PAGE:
Stocks and bonds were broadly positive in November as inflation slowed, with the Consumer Price Index (CPI) coming in at +7.7% year-over-year and below market expectations (+8%). Treasury yields declined and stocks rallied, as investors took the positive inflation surprise as a signal that the Federal Reserve would likely begin scaling back their tightening cycle. The sentiment spilled onto the currency markets, taking some steam out of this year’s massive dollar rally, and supporting non-US dollar assets. Black Friday/Cyber Monday retail data suggested that consumer spending was off to a solid start for the holiday season, and Q3 GDP estimates were revised higher, while equity returns were dampened late in the month on concerns over civil unrest in China.
U.S. equity markets finished the month with positive returns, albeit via a circuitous path. A steep drawdown to begin November was erased in midmonth on the back of a more rosy revised October CPI print than economists expected. The rally slowed after the Thanksgiving holiday when news of large-scale protests in China, due to its zero-COVID policy tempered enthusiasm. Dovish comments from Federal Reserve Chair Jerome Powell on the final day of the month sent stocks soaring once again. The S&P 500 increased by 5.6% in November, while small cap stocks ended the month 2.3% higher.
Good news on the U.S. inflation front spelled relief for international equities as the Euro, Yen, and Pound all gained by roughly 5% in November, after being battered for most of the year. Emerging markets currencies gained as well, though the overall margin was lower than what was experienced in developed countries. Bolstered by currency effects, international stocks were the top performers for the month, earning double-digit returns and narrowing the year-to-date performance gap versus domestic equities.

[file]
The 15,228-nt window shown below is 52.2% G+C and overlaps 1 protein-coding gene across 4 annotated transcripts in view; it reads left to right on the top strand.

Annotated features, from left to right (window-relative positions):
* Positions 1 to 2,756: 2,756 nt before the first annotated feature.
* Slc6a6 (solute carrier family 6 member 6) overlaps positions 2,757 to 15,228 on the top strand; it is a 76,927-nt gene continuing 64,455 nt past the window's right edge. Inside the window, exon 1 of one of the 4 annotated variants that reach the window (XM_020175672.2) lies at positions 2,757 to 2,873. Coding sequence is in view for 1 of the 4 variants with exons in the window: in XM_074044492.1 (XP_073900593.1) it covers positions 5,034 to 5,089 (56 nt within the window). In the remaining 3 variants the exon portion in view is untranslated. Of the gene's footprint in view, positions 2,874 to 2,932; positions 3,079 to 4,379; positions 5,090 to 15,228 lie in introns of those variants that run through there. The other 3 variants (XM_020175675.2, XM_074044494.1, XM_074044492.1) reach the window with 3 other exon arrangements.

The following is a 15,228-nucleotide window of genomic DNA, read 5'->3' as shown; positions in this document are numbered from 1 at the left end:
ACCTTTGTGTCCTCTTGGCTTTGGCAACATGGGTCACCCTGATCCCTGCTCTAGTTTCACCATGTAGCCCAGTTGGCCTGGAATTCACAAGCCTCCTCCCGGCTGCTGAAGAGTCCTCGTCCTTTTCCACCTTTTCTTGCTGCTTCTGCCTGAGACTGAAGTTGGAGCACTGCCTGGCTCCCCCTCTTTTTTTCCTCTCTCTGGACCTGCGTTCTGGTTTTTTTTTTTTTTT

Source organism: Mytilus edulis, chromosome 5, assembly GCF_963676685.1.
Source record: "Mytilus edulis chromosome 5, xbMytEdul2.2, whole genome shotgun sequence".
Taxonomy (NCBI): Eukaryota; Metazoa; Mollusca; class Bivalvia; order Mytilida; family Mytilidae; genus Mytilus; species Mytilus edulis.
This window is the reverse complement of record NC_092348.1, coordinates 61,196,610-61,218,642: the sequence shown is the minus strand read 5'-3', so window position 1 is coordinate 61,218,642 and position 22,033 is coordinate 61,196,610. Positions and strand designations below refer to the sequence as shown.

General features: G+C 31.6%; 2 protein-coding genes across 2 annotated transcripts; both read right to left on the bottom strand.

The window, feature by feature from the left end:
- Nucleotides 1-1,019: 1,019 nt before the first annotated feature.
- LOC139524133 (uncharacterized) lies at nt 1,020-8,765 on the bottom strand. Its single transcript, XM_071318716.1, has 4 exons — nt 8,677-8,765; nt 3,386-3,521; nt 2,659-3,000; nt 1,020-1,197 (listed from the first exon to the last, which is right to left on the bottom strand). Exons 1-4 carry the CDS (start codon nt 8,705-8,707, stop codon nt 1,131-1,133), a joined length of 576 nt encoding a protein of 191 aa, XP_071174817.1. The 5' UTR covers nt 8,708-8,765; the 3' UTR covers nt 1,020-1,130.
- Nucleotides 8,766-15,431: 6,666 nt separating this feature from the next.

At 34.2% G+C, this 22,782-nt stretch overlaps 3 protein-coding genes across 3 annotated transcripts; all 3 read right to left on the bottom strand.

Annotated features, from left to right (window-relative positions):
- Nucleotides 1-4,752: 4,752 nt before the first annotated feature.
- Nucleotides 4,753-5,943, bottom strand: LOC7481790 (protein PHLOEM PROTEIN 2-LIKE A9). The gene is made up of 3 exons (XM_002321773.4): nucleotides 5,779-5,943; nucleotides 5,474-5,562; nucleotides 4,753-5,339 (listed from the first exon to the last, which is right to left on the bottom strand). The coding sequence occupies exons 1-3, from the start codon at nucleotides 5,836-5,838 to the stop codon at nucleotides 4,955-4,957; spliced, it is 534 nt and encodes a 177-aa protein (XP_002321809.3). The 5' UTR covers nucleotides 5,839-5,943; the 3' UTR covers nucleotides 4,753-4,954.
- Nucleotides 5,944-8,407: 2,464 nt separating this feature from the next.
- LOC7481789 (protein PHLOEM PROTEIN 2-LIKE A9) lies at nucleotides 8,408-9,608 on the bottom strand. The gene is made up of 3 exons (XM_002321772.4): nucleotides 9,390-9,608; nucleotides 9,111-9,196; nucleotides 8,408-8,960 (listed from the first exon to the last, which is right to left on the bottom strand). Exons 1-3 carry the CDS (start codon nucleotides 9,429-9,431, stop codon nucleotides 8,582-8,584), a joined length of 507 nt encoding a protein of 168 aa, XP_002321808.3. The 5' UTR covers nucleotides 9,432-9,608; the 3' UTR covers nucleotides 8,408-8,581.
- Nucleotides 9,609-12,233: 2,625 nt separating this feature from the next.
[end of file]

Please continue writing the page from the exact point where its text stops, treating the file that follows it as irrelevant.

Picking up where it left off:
Interest rates declined across the board with inflation surprising to the downside, and investors forecasting an abating in the Fed’s anticipated rate hikes. Entering the last month of 2022, the market is now pricing in a 50 basis point rate increase in December, a reprieve from the 75 basis point hikes of June, July, September, and November. The yield on the 10-year U.S. Treasury ranged between 4.24% and 3.69%, finishing the month near the bottom of that range. Investment grade credit spreads tightened while high yield spreads were static month-over-month. The moves helped generate positive returns and soothed some of the damage absorbed by bond markets thus far in 2022, though major indices remain down by double digits for the year.
1 - MSCI EAFE
2 - MSCI - EM
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